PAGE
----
Even as Martin was coaching, he was still working on the side, most famously as a bouncer in Miami’s nightclub scene. He needed a degree, so he took night classes at Miami-Dade College before enrolling part-time at FIU. His future was capped if he didn’t graduate.
“He made it out,” she added, holding on to her grandson to steady herself as the moment washed over her. “He had many, many jobs, and then God was up there and blessed him.”
Martin would go from the high school ranks to Northeastern, taking a paycut just to get his foot in the door. He spent four years as an assistant and met his wife — “My wife turned me down seven times to go out on a date,” he said. “Seven. Seven. And the day she made the mistake of going out on a date with me, I never let her go.” — before moving on to Cincinnati, where he joined forces with Bob Huggins, spending two seasons with the Bearcats before following Huggins to Kansas State. He replaced Huggins as Kansas State’s head coach a year after joining the program and just seven years after he joined the collegiate coaching ranks. He would take the Wildcats to more NCAA tournaments in his five seasons at the helm than they had been to in the previous two decades combined.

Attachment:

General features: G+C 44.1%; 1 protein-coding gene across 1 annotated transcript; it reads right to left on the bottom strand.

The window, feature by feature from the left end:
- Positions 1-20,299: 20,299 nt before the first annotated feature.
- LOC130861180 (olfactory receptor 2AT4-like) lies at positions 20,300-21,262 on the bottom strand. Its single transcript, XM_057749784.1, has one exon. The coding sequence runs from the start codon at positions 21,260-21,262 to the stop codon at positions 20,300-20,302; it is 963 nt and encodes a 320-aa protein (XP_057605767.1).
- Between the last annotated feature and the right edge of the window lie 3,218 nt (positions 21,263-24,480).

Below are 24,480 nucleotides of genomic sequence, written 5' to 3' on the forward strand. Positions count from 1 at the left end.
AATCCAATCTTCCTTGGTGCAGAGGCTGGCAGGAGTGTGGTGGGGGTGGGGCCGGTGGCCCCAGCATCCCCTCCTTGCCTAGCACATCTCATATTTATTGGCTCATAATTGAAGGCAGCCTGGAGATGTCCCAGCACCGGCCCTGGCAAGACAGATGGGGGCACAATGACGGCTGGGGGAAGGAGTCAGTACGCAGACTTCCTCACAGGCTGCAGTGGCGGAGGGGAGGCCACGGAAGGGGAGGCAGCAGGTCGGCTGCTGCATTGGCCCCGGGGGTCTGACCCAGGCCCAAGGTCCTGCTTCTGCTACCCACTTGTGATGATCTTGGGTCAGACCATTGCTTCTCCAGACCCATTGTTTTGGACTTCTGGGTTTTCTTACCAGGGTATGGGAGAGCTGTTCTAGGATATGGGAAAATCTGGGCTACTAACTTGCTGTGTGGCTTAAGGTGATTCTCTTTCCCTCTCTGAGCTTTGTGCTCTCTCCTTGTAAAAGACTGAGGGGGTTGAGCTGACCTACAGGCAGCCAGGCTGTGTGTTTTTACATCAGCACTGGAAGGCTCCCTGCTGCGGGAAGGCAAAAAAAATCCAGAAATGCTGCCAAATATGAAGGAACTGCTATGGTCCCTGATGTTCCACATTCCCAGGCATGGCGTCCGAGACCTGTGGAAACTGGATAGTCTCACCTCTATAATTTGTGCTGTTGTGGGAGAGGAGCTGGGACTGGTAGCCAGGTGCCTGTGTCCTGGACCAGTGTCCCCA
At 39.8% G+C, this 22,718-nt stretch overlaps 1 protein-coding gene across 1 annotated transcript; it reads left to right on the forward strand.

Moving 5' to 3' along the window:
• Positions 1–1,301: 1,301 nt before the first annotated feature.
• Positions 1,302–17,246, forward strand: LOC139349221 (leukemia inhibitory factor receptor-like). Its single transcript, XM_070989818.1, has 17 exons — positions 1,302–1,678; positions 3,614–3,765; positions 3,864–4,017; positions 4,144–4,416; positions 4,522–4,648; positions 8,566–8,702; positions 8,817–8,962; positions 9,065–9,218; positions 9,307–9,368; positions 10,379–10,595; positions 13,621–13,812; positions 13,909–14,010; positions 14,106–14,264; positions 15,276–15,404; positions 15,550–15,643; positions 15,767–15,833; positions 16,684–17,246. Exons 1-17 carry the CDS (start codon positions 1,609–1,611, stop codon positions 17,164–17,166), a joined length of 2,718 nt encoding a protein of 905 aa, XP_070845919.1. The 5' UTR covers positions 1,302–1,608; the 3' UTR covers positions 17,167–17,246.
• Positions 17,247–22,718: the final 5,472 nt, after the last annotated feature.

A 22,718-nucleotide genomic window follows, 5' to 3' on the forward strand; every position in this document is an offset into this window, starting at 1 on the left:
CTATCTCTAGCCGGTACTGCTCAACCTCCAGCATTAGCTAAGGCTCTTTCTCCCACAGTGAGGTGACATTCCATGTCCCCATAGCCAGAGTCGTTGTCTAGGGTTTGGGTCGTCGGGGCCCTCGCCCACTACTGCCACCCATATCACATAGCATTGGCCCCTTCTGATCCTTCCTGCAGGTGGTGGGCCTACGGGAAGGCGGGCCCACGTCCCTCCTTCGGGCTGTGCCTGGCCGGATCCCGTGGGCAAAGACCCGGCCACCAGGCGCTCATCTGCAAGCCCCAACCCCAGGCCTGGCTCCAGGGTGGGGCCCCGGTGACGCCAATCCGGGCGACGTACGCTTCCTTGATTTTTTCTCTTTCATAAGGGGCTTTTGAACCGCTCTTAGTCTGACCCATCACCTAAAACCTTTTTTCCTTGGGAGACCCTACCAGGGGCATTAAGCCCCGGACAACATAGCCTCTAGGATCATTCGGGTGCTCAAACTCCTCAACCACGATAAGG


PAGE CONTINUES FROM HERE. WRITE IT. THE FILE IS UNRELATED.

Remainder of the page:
“Frank’s never steered away from a challenge as long as I’ve known him,” Anya said. “He’s overcome any obstacle in his way, just ‘I’m going to make it work.'”
“He’s a builder,” Just said.
And he’s done just that at South Carolina.
“I’m happy as any mom could be,” Lourdes said. “Speechless, but not all the way. I have to talk to him about my air ticket.”
Martin spoke many times about the dream of leading this team to this moment, but he didn’t always believe that the dream of taking the Gamecocks to the Final Four was a realistic possibility.
“When we beat Duke, Frank said ‘Why not us?’” Figgers said, a motto that had become something of a rallying cry for the Gamecocks during the East Regional. “That’s the first time we really talked about [winning a title].”
The team and the coaching staff weren’t the only ones that never really gave this possibility much thought. College basketball at large — the fans, the media, opposing coaches — all had the same thought: “South Carolina in the Final Four? The same team that put up 86 points in four overtimes against Alabama? Lulz.”